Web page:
For a history full of unspeakable sorrow, museums and their exhibition serve as a container for preserving the memory of the pain. On the one hand, the victims are remembered in a certain way. On the other hand, by speculating on the tragedy, visitors are expected to understand their responsibility in the society further.
Generally speaking, very few people deliberately retained tormenting and unpleasant memories. Apart from individual traumatic experience, collective catastrophic events are also treated with great caution. Although providing the exhibition of a dark history, the theme of that museums and exhibitions focus on peace.
This type of museum surely does not offer a delightful visiting experience for tourists because they are there to commemorate the people who suffered a lot and even lost their lives during the war.
Tuol Sleng Genocide Museum is one of them.
Almost every tourist, who makes a trip to Phnom Penh, Cambodia’s capital, will inevitably visit this notorious museum. The museum was originally a high school, which was altered to a concentration camp and a mass execution center by the Khmer Rouge. Then it was renamed Security Prison 21. It was estimated that during the Khmer Rouge administration, out of over ten thousand of people who had been imprisoned there, only seven survived. After the war, as a museum, this concentration camp was reopened to the public to memorializing people persecuted by the brutal regime of Khmer Rouge. (Tyner & Rice,2015)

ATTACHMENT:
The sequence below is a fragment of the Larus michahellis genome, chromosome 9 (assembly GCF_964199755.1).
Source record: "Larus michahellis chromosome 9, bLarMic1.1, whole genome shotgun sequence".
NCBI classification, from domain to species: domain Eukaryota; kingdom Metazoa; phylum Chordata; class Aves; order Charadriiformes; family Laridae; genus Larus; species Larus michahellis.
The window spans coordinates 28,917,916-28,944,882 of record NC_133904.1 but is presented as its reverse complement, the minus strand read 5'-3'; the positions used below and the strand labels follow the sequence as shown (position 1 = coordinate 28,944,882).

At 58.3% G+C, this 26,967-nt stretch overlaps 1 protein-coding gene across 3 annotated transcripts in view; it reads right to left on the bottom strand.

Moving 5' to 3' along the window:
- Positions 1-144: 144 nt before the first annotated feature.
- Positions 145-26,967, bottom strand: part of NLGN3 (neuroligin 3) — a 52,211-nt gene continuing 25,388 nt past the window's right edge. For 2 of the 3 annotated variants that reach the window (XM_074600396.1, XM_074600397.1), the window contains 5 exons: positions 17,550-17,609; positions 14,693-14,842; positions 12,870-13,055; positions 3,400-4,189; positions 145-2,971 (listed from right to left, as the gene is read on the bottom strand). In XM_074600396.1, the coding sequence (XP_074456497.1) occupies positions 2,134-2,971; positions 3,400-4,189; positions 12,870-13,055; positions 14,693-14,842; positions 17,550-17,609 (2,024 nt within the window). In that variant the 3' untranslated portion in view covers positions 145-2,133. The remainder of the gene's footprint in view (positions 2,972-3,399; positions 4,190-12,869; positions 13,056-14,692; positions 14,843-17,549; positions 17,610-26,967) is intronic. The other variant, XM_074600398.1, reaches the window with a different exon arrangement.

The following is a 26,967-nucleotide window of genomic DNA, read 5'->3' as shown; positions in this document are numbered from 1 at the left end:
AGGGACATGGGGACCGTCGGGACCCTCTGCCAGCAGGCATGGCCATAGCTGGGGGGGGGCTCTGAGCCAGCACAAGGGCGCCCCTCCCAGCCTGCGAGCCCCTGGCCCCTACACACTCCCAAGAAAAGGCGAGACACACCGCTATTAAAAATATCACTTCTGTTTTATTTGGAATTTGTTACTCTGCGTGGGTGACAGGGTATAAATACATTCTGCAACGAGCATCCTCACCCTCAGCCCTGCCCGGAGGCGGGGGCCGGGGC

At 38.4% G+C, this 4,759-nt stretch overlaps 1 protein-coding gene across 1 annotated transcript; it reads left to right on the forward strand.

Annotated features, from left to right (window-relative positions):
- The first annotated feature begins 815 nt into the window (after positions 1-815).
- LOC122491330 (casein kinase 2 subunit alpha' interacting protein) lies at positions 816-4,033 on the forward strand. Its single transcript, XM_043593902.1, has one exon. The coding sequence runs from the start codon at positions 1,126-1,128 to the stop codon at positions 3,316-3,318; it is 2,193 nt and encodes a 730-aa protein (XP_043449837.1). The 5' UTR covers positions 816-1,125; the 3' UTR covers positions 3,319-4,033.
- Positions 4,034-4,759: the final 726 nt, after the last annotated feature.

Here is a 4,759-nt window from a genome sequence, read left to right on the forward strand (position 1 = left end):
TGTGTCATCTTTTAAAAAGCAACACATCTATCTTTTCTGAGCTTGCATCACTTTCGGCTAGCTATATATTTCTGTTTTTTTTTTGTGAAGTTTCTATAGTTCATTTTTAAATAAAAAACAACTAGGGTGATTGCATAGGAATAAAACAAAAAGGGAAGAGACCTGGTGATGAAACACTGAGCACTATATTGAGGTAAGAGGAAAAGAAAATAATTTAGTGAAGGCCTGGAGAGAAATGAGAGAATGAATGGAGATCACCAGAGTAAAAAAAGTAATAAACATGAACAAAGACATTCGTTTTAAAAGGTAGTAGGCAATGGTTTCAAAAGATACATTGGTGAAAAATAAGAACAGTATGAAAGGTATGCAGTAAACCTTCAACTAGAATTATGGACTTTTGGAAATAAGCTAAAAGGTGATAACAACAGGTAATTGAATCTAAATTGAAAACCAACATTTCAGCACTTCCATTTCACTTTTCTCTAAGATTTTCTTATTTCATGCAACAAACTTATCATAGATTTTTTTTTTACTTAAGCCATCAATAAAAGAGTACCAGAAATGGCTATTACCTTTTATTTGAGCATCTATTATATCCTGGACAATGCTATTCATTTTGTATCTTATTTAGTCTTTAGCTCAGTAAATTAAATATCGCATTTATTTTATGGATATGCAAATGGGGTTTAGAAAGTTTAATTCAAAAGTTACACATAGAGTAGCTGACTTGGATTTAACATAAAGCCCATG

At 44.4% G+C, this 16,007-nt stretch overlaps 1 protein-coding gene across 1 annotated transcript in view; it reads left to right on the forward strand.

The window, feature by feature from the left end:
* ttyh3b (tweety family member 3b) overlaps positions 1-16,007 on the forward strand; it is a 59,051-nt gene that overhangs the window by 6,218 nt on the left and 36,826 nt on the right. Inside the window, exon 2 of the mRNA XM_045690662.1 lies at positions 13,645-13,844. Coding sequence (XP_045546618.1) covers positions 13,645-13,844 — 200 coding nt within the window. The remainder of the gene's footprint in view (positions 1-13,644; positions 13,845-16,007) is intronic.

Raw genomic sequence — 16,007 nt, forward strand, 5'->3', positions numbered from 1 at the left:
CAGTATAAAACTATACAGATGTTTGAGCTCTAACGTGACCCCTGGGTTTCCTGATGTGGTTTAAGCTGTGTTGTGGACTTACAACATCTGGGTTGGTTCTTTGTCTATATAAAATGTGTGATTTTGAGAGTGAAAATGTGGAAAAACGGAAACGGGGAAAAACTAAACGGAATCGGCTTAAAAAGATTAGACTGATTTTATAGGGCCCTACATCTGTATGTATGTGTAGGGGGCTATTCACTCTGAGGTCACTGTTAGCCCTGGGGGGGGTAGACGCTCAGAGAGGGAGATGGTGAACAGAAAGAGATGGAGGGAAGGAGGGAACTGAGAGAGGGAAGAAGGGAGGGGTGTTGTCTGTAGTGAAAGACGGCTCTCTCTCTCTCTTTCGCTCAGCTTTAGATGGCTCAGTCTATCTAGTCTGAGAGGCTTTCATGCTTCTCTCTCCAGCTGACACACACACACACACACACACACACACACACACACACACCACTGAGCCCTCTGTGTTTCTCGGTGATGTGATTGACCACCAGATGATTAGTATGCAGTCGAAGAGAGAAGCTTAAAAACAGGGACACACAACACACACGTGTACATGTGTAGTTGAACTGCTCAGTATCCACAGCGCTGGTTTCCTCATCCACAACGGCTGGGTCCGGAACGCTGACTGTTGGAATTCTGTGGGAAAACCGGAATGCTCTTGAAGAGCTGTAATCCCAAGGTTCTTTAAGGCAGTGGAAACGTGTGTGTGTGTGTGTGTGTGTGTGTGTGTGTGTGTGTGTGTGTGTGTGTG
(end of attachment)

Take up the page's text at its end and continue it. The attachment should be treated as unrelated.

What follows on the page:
Tuol Sleng Genocide Museum is not the one of its kind. As an official memorial to the Holocaust, the United States Holocaust Memorial Museum offers abundant material ranging from artifacts, archival documents, historical photographs to library items for the study and interpretation of Holocaust history. Also, it provides an ideal place to help people around the world overcome hatred, prevent the recurrence of genocide, enhance human dignity and strengthen global democratic awareness.
(photo source:the United States Holocaust Memorial Museum)
The International Slavery Museum bears the same mission. It focuses on the history of slavery and human right issues, and had welcomed over 3.8 million visitors during eleven years and made tremendous effort to improve the awareness of the legacy of slavery and its enduring impact. (http://www.liverpoolmuseums.org.uk/ism/about/index.aspx)
(photo source: International Slavery Museum)
When the exhibition exposes the public to the darkness of a history, the wounds are reproduced, and the pain is remembered. Therefore, the three museums described in this article can also be seen as providing an educational journey for visitors, since they enable the experience guide for the future.
Tyner, & Rice. (2015). To live and let die: Food, famine, and administrative violence in Democratic Kampuchea, 1975–1979. Political Geography, 48, 1-10.